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Four reminders

I’ve been doing a practice called “the four thoughts that turn the mind to the dharma,” or the “four reminders.” I’m going to offer up a thought I had first, before I mention my interpretations. My thought was this: it can be pretty easy to think up ideas about life, the dharma, religion, what have you, but it’s remarkably hard to realize those, in the moment. There’s a stubbornness to life, and to people’s minds (and maybe hearts). For the past few weeks I’ve been contemplating these four thoughts, and it took me a while to notice that I could think about them pretty well, have some good ideas about what this meant, but then somehow these ideas weren’t happening in real life.

Of course, it takes time. Ideas take time to sink in, and then you have to keep remembering to apply them. My teacher has mentioned “concentration” very specifically to me a few times now, and I’m seeing that I need a lot more of that. I’m generally extremely unfocused. Anyway, here are the four thoughts, in overview, and then my thoughts about the thoughts.

1. Precious human birth

2. Impermanence (change and death)

3. Karma

4. Suffering

I think that’s a pretty good summary. So here is some thoughts I’ve had on this.

1. It’s hard to find a good situation, one in which you can practice the dharma (or, at least, have a satisfying life).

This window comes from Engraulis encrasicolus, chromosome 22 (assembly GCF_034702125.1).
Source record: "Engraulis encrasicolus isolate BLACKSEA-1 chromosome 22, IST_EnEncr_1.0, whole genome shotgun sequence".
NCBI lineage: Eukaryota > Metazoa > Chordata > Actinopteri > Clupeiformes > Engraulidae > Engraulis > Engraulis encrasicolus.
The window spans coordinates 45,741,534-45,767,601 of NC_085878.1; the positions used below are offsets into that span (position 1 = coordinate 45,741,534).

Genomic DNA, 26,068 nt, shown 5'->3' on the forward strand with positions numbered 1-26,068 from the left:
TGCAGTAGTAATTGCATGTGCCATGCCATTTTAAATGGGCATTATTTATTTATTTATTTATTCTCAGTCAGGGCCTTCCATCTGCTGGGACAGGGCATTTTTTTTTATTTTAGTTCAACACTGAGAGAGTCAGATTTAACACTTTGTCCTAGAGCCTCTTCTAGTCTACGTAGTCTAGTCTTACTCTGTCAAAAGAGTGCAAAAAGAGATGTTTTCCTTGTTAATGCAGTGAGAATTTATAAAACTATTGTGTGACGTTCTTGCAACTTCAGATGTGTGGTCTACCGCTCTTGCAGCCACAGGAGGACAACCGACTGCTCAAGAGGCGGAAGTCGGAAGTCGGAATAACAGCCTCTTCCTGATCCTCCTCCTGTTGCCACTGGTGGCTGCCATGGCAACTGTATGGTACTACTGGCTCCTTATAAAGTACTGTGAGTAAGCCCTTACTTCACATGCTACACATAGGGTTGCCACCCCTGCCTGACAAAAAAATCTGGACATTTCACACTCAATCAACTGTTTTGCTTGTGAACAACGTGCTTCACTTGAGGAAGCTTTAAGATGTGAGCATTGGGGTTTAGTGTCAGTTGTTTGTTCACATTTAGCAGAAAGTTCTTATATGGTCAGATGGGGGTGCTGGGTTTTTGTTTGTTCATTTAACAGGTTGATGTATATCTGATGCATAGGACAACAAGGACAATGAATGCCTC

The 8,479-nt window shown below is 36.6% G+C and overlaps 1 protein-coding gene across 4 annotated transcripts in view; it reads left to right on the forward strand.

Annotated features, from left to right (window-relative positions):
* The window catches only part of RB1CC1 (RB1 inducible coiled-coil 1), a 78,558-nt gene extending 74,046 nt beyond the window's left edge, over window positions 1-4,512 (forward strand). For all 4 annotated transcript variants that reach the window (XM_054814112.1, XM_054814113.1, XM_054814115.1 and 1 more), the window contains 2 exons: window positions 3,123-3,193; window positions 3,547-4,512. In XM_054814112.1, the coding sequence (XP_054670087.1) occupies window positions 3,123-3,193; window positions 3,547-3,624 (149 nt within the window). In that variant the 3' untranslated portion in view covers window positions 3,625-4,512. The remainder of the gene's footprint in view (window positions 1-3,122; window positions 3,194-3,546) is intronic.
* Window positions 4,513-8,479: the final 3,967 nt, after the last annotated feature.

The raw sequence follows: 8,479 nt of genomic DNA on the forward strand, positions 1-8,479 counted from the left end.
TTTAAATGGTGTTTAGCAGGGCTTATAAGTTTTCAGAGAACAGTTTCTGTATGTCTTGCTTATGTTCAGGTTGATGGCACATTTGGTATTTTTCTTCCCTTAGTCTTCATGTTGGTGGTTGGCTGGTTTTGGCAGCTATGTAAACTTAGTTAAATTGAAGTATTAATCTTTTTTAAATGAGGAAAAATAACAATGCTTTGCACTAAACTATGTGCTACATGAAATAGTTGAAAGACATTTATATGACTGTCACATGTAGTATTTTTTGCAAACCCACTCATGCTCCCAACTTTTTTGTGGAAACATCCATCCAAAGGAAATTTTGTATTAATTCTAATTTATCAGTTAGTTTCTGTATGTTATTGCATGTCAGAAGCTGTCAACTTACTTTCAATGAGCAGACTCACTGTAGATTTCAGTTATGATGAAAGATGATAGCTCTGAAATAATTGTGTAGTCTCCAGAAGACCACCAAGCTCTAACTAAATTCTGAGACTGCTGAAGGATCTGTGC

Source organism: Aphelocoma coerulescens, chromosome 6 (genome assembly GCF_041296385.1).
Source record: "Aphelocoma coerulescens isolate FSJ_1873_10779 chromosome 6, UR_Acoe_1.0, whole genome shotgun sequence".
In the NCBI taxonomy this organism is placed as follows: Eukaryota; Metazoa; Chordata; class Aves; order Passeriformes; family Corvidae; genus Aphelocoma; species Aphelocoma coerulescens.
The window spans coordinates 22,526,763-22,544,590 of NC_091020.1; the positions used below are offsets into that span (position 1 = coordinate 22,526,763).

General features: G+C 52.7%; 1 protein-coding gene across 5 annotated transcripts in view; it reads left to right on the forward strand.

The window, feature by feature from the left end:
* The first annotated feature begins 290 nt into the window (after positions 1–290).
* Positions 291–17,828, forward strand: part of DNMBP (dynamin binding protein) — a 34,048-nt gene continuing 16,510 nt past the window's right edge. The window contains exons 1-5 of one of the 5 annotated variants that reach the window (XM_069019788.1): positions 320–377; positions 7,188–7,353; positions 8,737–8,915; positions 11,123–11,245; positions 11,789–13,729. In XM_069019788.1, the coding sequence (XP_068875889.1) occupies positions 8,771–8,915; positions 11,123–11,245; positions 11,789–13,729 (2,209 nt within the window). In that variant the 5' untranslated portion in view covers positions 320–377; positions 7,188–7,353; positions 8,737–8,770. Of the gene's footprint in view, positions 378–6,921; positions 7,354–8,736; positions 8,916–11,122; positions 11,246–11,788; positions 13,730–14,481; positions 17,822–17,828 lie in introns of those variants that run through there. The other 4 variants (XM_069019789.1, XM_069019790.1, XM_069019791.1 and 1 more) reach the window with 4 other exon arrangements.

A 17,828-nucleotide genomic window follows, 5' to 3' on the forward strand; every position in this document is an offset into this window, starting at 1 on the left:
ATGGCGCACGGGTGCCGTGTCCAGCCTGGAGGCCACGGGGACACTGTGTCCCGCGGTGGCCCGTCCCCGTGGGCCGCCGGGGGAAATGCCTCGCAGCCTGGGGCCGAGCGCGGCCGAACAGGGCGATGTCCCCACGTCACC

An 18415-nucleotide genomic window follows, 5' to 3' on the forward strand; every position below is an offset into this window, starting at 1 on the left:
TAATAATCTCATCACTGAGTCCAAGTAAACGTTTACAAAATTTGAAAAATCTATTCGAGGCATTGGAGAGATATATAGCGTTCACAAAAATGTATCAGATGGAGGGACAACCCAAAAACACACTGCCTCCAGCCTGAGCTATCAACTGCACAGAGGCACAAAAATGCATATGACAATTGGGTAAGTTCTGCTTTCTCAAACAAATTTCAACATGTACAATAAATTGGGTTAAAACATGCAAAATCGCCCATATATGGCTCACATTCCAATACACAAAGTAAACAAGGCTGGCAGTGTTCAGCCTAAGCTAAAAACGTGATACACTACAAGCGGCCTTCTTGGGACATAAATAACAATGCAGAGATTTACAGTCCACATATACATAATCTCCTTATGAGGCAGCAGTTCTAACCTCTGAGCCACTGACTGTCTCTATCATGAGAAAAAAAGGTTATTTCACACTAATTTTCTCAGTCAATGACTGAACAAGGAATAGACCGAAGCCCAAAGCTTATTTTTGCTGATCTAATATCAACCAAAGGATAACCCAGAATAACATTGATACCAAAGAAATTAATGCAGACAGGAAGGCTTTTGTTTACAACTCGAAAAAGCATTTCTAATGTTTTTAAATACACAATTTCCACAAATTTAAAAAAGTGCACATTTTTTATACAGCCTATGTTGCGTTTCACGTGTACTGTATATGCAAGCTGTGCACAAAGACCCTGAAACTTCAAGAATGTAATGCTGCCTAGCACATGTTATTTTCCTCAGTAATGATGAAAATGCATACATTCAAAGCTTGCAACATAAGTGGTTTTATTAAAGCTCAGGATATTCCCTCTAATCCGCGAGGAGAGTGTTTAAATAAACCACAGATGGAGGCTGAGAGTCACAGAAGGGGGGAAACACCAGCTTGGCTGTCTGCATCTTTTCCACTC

2. You never know how long you’ll live, so this is a good motivation to get stuff done.

3. Learn about cause and effect.

(Karma often takes on mystical or mythical overtones for Americans, I think. It can just mean cause and effect.)

4. Work on overcoming clinging, to get to a balanced state of mind.

That’s all for that one. Time for some coffee and food.


Most secret practice



I’m going to share a very advanced practice with you. Ready?

Lie down in bed.

You could do this sitting, but it’s best lying in bed. The TV and music should be off.

Don’t meditate, don’t control your emotions, don’t practice. Just lie there, and think. Let your mind go.

If your thoughts go way off, into daydreams and so forth, come back a tiny bit.

In general, just lie there and think and relax. That’s it.

This is what some people call “simple but not easy.”

I’m one to advocate lots of practice, every day, whenever possible, but this one is really really good. I so often resist just relaxing, in a quiet room, and thinking to myself. BUT! whenever I do it, I’m glad I did. The hard part seems to be turning off the TV and leaving the email alone and not listening to music, that, and making yourself stop, and think.

Once you get there, it’s good to do it for five or ten minutes, or even more. Even more is better. A half hour is good.


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